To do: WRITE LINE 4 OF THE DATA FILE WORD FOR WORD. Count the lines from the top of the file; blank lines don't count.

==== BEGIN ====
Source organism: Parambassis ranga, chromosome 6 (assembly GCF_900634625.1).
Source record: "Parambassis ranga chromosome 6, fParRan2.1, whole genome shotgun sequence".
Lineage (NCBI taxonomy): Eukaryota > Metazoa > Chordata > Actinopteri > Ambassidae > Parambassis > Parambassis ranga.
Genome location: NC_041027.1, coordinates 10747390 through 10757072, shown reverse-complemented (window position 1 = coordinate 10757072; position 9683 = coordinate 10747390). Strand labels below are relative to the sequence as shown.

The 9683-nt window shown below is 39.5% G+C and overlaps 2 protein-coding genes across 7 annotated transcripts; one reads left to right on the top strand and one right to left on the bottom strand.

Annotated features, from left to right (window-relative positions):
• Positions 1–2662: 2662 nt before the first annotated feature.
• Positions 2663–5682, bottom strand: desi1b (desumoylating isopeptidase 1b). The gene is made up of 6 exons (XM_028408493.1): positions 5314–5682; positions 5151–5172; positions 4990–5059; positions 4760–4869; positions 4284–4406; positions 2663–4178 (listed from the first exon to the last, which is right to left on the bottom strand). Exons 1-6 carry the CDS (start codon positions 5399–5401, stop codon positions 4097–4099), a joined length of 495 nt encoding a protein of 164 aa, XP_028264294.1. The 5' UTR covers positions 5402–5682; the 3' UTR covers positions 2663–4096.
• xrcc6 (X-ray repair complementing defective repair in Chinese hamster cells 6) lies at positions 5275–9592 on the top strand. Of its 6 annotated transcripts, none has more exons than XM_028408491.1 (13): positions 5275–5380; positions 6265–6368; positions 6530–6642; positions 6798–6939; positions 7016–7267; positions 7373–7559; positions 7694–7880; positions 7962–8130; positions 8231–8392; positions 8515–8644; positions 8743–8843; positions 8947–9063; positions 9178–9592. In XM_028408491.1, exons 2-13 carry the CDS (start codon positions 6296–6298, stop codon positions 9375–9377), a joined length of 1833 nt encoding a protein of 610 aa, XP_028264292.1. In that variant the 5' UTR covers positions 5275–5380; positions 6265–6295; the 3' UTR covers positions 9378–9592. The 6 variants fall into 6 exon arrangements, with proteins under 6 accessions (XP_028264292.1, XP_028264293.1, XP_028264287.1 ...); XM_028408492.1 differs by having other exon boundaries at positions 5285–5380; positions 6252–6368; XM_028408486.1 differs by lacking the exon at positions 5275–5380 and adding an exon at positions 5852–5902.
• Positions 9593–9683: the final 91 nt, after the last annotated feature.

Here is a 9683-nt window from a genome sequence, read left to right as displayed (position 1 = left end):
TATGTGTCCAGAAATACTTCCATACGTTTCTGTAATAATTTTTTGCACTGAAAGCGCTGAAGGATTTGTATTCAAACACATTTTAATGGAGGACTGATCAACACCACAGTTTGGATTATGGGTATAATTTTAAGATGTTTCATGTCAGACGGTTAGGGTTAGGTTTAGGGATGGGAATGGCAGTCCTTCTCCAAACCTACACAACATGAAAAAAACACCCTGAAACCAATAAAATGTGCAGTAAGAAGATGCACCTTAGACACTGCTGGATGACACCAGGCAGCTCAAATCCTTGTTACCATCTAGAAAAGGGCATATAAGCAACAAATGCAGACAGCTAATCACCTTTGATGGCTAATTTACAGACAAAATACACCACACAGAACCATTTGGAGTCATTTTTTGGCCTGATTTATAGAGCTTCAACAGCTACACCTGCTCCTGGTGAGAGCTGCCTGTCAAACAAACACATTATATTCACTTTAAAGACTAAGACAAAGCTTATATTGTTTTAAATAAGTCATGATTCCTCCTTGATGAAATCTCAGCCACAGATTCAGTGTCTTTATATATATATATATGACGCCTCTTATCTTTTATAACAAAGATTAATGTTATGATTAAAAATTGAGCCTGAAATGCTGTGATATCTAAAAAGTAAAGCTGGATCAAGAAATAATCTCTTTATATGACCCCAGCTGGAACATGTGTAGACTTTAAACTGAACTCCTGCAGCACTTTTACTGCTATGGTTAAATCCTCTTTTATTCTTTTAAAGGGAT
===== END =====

Genome location: NC_041027.1, coordinates 10747390 through 10757072, shown reverse-complemented (window position 1 = coordinate 10757072; position 9683 = coordinate 10747390). Strand labels below are relative to the sequence as shown.